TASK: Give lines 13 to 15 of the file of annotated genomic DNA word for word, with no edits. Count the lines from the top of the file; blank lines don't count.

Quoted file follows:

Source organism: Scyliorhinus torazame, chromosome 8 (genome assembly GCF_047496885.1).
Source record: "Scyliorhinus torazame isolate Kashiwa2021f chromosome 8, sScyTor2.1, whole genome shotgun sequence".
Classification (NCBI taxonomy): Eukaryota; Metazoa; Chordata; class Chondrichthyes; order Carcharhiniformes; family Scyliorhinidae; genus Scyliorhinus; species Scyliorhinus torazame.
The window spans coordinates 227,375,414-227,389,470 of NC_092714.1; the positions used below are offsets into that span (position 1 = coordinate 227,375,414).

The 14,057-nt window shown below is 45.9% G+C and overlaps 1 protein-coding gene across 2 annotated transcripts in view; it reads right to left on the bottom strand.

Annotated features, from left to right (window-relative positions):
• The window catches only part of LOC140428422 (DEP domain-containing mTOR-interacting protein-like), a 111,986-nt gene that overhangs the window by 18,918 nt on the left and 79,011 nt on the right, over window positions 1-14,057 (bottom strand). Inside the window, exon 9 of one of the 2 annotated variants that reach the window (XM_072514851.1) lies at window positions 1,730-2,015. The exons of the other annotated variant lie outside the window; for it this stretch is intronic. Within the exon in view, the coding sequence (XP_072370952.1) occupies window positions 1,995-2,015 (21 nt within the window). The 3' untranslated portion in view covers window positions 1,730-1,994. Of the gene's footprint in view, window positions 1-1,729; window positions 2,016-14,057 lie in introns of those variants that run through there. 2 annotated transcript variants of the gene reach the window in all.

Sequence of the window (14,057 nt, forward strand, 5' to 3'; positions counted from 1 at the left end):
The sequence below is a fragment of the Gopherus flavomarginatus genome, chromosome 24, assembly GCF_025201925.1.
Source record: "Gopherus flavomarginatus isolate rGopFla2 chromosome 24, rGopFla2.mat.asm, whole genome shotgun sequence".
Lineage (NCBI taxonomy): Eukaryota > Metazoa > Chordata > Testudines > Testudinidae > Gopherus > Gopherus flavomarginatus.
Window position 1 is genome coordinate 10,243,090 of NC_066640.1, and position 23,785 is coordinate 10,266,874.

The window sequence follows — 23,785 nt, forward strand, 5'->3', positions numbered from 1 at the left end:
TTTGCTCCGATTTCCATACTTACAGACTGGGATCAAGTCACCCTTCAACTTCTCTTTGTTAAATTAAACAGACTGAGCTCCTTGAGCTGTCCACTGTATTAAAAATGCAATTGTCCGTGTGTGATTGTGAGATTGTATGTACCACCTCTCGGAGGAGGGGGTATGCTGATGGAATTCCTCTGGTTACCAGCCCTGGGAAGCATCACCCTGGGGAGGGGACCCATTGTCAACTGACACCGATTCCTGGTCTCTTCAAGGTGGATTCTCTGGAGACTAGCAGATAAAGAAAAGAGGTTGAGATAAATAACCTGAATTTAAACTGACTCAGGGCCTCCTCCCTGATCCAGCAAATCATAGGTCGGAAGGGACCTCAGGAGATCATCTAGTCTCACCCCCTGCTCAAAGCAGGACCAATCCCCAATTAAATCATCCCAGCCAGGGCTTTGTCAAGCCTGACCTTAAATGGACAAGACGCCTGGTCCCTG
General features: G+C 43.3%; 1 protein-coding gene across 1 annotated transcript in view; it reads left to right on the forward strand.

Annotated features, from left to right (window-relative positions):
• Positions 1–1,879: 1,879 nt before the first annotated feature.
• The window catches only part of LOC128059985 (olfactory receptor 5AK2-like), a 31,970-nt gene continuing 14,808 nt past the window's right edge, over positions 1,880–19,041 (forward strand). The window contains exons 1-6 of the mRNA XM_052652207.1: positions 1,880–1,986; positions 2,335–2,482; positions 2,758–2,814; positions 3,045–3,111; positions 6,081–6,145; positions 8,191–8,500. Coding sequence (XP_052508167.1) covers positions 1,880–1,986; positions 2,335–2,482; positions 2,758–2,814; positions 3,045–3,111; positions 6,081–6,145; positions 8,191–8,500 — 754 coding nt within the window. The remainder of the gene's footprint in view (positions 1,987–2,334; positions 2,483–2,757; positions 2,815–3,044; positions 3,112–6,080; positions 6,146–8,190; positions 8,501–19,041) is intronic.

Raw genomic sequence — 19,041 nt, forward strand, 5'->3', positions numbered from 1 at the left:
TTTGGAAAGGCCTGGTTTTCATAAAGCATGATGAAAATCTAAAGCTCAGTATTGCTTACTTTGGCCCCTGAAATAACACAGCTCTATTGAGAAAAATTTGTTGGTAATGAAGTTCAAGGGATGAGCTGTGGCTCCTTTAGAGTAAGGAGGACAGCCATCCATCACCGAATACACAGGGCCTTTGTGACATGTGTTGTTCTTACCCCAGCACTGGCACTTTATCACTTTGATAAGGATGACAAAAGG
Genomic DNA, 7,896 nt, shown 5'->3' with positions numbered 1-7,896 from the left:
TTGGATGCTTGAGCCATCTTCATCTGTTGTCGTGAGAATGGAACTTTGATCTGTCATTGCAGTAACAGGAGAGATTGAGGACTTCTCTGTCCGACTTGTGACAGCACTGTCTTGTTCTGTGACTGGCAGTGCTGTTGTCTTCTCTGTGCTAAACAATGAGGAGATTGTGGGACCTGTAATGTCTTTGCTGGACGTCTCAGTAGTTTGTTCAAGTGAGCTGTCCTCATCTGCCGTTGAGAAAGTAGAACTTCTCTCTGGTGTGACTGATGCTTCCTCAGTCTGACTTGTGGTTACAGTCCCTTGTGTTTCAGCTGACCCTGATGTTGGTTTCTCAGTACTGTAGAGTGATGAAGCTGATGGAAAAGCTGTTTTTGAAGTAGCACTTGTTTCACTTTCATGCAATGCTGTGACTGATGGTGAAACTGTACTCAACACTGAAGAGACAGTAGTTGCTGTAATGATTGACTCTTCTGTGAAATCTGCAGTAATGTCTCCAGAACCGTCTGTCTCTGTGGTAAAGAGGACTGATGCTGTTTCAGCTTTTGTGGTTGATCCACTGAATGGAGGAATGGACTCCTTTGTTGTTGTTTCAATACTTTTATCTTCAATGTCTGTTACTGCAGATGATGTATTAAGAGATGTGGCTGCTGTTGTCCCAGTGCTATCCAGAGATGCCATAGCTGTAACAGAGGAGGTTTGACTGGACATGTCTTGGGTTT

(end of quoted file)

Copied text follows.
The window sequence follows — 23,785 nt, forward strand, 5'->3', positions numbered from 1 at the left end:
TTTGCTCCGATTTCCATACTTACAGACTGGGATCAAGTCACCCTTCAACTTCTCTTTGTTAAATTAAACAGACTGAGCTCCTTGAGCTGTCCACTGTATTAAAAATGCAATTGTCCGTGTGTGATTGTGAGATTGTATGTACCACCTCTCGGAGGAGGGGGTATGCTGATGGAATTCCTCTGGTTACCAGCCCTGGGAAGCATCACCCTGGGGAGGGGACCCATTGTCAACTGACACCGATTCCTGGTCTCTTCAAGGTGGATTCTCTGGAGACTAGCAGATAAAGAAAAGAGGTTGAGATAAATAACCTGAATTTAAACTGACTCAGGGCCTCCTCCCTGATCCAGCAAATCATAGGTCGGAAGGGACCTCAGGAGATCATCTAGTCTCACCCCCTGCTCAAAGCAGGACCAATCCCCAATTAAATCATCCCAGCCAGGGCTTTGTCAAGCCTGACCTTAAATGGACAAGACGCCTGGTCCCTG
General features: G+C 43.3%; 1 protein-coding gene across 1 annotated transcript in view; it reads left to right on the forward strand.